We don’t know if she had husband or children and if so, where they are, they are not in this story. We see her alone in her sickness. Her physical illness had led to isolation, frustration, economic trouble. She desperately wanted healing and it was nowhere to be found. Despite the doctors, despite the prayers, “she was no better, but rather grew worse.”

Now one cane easily imagine losing hope in a situation like this, even as she loses her blood and her strength. Marginalized, weekend, she may doubt that anyone cares about her. She probably does not feel she can approach Jesus or has any claim to his attention, after all, she’s supposed to be in the shadows, she is not supposed to touch a man. She might not trust him any more than she does all the others. But...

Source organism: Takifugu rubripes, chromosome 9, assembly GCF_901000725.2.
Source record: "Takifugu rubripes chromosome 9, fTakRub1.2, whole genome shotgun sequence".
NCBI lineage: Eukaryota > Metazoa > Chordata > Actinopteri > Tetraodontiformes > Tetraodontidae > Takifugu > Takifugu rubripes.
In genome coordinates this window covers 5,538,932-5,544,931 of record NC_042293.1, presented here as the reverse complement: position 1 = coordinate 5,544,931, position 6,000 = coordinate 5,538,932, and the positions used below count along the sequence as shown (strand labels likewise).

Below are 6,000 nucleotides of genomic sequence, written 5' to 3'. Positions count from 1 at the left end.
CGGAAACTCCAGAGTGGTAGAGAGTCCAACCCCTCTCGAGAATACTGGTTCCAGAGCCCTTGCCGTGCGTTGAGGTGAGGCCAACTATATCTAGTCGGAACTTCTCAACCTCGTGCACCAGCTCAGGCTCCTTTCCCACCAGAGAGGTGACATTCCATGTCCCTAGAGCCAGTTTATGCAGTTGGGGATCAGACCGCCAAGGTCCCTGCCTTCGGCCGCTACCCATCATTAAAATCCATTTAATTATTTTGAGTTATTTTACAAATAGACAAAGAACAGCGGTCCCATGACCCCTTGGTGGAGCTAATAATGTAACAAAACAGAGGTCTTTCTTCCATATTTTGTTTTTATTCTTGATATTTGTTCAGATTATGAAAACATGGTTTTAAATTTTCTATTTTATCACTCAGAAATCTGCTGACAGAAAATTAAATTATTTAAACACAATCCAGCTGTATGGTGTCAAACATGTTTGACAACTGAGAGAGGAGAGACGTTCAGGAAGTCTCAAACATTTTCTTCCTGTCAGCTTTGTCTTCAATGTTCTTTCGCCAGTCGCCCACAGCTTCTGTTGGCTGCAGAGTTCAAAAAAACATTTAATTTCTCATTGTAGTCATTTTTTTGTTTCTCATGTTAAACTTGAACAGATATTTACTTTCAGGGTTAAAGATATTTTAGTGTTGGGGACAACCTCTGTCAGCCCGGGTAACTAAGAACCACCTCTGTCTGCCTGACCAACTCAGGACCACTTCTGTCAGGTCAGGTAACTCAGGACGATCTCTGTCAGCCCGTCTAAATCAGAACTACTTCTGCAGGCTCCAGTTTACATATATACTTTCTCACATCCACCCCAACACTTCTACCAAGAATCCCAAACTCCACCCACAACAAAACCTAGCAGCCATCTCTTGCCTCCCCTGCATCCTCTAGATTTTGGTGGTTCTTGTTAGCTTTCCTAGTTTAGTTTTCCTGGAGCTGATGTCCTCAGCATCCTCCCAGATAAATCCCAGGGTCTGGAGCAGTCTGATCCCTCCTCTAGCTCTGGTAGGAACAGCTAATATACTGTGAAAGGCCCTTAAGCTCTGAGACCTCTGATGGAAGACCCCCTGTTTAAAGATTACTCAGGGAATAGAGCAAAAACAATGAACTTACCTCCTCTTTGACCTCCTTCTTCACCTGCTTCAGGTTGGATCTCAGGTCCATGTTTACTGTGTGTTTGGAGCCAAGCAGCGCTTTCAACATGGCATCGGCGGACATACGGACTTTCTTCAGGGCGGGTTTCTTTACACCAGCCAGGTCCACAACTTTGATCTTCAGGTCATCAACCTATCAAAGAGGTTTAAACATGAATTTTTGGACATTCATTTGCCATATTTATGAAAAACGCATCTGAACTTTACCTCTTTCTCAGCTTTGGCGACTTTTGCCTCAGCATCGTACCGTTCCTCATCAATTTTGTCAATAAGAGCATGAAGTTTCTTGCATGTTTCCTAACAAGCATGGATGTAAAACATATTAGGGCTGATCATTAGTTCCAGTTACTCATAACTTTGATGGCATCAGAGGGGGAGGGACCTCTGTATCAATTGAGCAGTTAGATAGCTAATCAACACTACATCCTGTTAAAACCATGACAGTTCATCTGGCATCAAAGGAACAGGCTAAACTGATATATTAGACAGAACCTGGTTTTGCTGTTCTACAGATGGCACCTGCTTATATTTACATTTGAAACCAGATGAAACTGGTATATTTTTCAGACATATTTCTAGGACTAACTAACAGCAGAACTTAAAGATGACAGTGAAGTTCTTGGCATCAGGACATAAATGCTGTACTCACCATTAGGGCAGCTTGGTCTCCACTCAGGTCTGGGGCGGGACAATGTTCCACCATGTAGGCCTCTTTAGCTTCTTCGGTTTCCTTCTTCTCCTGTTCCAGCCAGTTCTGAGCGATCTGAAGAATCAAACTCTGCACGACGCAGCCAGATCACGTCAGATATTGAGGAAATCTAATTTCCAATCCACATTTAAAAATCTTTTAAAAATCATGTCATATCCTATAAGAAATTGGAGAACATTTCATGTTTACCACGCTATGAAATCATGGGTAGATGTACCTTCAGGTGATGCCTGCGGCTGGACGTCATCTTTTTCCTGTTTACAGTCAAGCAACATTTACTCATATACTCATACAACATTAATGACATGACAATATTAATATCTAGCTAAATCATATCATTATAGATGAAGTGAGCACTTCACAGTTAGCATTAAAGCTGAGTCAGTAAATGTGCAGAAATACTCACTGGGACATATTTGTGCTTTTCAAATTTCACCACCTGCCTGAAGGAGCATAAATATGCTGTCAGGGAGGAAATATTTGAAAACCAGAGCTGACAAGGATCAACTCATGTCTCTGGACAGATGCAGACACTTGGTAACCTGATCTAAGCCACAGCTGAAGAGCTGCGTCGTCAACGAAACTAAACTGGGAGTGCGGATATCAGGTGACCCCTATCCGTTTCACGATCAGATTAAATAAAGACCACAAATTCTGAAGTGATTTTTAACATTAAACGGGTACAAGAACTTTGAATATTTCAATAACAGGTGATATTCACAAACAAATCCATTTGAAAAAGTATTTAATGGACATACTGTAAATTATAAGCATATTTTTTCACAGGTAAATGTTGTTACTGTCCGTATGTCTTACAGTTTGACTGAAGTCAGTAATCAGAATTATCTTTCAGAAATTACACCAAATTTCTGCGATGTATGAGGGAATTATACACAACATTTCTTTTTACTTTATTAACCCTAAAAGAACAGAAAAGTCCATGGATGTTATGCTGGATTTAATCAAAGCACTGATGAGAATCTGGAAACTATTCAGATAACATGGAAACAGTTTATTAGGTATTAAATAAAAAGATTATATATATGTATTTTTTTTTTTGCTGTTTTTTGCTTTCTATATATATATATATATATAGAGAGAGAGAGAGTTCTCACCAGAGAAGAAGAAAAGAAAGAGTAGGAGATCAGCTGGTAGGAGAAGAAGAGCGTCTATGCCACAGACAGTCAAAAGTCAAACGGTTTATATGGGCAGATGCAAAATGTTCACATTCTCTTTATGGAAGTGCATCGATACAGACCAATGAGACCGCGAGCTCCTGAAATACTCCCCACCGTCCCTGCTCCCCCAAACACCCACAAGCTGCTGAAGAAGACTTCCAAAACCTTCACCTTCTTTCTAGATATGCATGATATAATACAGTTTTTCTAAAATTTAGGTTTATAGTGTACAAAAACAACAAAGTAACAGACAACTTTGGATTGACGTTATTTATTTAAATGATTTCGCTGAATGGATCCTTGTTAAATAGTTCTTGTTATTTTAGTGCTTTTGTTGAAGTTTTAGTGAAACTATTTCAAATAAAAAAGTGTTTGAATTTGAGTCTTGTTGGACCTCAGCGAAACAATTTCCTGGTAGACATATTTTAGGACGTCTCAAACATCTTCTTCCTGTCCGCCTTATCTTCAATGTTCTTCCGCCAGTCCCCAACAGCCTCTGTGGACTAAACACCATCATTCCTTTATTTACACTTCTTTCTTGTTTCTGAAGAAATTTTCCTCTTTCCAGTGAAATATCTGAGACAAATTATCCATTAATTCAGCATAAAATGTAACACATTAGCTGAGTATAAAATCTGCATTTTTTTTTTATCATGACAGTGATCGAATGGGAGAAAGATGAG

She had heard about Jesus, and the wonders God was doing through his hands. She’d heard about his power to heal and to make people whole. And we know she wanted to be healed, to be whole again. So she snuck up behind him in the crowd and touched his cloak, in the crazy hope against all odds that if she but touched his clothes, she would be made well.

[Pause...]

Brothers and sisters, there is one thing you should never be in any doubt about. God’s will is ALWAYS for healing. Always. Jesus didn’t plan to heal this woman. He was on his way to someone else. Jesus didn’t even know who touched him. All he knew was that God’s awesome power had gone through him and to someone else. It may be that he was even a little bothered at this detour, this transfer of power. He stopped. The disciples didn’t notice, and chances are that if this woman had come seeking Jesus’ presence, they would have tried to keep this improper, unclean, trying to hide herself woman away from Jesus.